Celebrating Black History Month: 10 Influential African Americans in Logistics

During African-American History Month we take time to look back and honor revolutionary African Americans who have positively influenced the development of the United States. This article highlights 10 of the most influential African Americans to impact logistics, supply chain, and transportation.

Frederick McKinley Jones

Frederick McKinley Jones was born in Cincinnati, Ohio, in 1893. Jones had a difficult upbringing having absent parents at a very young age. Jones left school at 11 years old and began working odd jobs where he developed his skills for mechanics and engineering. He worked in auto shops where along with fixing cars, he would design and build his own race cars. He later served in the U.S. Army where he further developed his skills repairing various machines and equipment. In 1935, Jones invented a refrigeration unit designed to be mounted on trucks to prevent spoilage of food during transportation. It’s from Jones’ original invention that all refrigerated trailers are derived. Thanks to Jones we are able to transport food, medicine, and other temperature-sensitive products around the world.

Andrew Beard

Andrew Beard was born in 1849 as a slave in Jefferson County, Alabama. After he was emancipated at the age of 15, he began farming in 1872. Deciding he didn’t want to make the long trips to deliver his crop, he quit farming to build and operate a flour mill. Beard then began to pursue inventing, and in 1881 patented a plow that he later sold in 1884. With the money, he made from patenting and selling plows he went into real estate which further helped fund his inventions. In 1897, Beard created his most influential invention: the Automatic Railroad Car Coupler (also known as the Jenny Coupler). Prior to this invention, car coupling was done manually and was extremely dangerous. Beard himself lost a leg during a coupling transition. This invention allowed railroad cars to attach automatically which created a much safer work environment for rail workers.

Elijah McCoy

Elijah McCoy was born in 1844 in Ontario, Canada as the son of runaway slaves. After his parents escaped from Kentucky to Canada via the Underground Railroad, the family eventually returned to the United States settling in Ypsilanti, Michigan in 1847. At the age of 15, McCoy was sent to study engineering in Scotland. Upon returning from school, McCoy struggled to find any work in engineering due to racial prejudice. He began working as a fireman and oiler for the Michigan Central Railroad. It was in this role that McCoy invented an engine lubricating device that allowed steam engines to run for much longer without needing maintenance. Despite the many barriers McCoy faced, his hard work and education improved his life as well as the transportation industry.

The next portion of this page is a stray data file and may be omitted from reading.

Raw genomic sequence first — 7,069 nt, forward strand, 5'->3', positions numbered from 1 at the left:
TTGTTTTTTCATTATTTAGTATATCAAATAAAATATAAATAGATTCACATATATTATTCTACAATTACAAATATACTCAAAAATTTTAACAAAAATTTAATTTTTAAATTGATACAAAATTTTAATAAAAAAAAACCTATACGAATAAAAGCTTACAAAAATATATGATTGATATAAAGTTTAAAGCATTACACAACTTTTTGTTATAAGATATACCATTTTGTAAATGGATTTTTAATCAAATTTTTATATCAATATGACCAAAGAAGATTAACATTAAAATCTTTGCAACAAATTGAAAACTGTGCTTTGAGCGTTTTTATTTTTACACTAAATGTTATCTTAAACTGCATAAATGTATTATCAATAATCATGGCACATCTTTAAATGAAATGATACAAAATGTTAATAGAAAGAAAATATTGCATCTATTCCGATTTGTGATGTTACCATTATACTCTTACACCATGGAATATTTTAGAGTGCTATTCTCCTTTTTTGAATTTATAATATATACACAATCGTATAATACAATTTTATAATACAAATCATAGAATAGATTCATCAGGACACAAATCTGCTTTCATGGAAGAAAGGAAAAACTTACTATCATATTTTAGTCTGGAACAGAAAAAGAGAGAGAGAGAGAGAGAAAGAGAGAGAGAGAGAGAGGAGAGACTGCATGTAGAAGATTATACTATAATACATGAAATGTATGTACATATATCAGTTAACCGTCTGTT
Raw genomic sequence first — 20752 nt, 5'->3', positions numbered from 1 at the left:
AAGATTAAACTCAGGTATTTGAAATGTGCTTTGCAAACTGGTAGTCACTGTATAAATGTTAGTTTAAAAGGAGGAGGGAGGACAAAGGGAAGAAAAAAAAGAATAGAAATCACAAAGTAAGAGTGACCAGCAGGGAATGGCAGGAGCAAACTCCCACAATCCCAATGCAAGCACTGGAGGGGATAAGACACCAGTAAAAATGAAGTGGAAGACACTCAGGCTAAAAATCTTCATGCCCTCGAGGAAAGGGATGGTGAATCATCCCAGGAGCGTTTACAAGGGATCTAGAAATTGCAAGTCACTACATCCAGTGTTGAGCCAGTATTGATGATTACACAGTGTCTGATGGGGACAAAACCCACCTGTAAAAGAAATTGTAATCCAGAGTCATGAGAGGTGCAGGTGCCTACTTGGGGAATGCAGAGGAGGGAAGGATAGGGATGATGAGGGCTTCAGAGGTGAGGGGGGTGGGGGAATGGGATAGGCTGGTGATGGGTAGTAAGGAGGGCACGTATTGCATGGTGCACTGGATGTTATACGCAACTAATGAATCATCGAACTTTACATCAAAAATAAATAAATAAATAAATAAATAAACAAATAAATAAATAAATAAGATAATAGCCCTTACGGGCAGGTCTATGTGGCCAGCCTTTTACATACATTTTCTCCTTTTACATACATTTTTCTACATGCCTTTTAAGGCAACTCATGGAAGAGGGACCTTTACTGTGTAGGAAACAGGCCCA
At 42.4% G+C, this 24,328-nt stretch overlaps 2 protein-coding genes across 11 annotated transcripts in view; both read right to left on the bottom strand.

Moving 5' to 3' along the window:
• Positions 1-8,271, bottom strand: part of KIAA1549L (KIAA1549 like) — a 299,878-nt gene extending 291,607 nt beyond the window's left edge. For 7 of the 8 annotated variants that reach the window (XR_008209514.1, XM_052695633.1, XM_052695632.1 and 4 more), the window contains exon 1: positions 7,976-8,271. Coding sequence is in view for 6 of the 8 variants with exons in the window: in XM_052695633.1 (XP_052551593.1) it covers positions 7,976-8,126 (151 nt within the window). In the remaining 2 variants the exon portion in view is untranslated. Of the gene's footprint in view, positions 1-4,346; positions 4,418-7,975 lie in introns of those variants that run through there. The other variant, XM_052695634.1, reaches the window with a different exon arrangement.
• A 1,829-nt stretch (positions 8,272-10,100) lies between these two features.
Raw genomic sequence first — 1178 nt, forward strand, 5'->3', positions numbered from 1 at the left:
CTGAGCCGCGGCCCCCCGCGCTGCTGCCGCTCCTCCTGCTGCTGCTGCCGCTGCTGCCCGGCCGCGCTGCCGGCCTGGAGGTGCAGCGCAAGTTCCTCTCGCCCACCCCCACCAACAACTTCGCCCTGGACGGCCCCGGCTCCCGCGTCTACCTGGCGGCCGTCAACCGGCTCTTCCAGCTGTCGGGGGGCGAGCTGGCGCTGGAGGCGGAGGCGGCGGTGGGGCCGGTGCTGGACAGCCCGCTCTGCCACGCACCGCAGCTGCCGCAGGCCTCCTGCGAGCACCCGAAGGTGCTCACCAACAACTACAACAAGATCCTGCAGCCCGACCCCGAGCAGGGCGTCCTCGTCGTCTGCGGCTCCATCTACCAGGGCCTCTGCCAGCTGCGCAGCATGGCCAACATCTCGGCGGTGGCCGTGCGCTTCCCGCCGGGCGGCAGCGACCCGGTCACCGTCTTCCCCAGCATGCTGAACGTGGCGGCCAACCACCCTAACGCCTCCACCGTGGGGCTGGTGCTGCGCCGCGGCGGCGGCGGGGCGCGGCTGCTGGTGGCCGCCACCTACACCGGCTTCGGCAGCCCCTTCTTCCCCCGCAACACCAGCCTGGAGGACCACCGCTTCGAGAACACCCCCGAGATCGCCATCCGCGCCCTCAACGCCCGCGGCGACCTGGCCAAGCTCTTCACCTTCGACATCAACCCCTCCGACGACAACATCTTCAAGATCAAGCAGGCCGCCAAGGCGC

Granville Woods

Granville Woods was born in 1856 in Columbus, Ohio. Woods left school at the age of 10 to find work and help support his family. He became a machinist apprentice and learned to repair and invent machines. In 1872, Woods began working as a fireman on the Danville and Southern Railroad where he was later promoted to engineer.  A few years later, he became an engineer on a British steamship named the Ironsides. After becoming frustrated being overlooked for promotions due to racial prejudice, Woods opened a machine shop in Cincinnati, Ohio. It was there that Woods developed all of his inventions, including the first telegraph service that allowed messages to be sent from moving trains. With trains being able to communicate with each other, it significantly reduced the number of train crashes. Over the course of his life, Granville Woods obtained 60 patents changing the transportation industry drastically.

Garrett Morgan

Garrett Morgan was born in 1877 and has one of the most diverse lists of inventions. After leaving school as a young man, he began working as a handyman performing odd jobs. Eventually, Morgan began working in sewing machine factories where he learned to repair and build the machines. This sparked his creativity to improve sewing machines, breathing apparatuses, and the invention that put him on this list, an improved traffic signal. His version of the traffic signal had a warning light to inform drivers of a light change. He got the idea after witnessing a bad crash that was caused by the sudden signal change. His improvement has helped save many lives.